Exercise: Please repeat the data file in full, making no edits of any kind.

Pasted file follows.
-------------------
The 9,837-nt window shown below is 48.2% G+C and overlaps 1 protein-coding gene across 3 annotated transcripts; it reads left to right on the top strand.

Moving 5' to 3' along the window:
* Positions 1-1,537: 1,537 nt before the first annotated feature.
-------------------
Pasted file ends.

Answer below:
The 9,837-nt window shown below is 48.2% G+C and overlaps 1 protein-coding gene across 3 annotated transcripts; it reads left to right on the top strand.

Moving 5' to 3' along the window:
* Positions 1-1,537: 1,537 nt before the first annotated feature.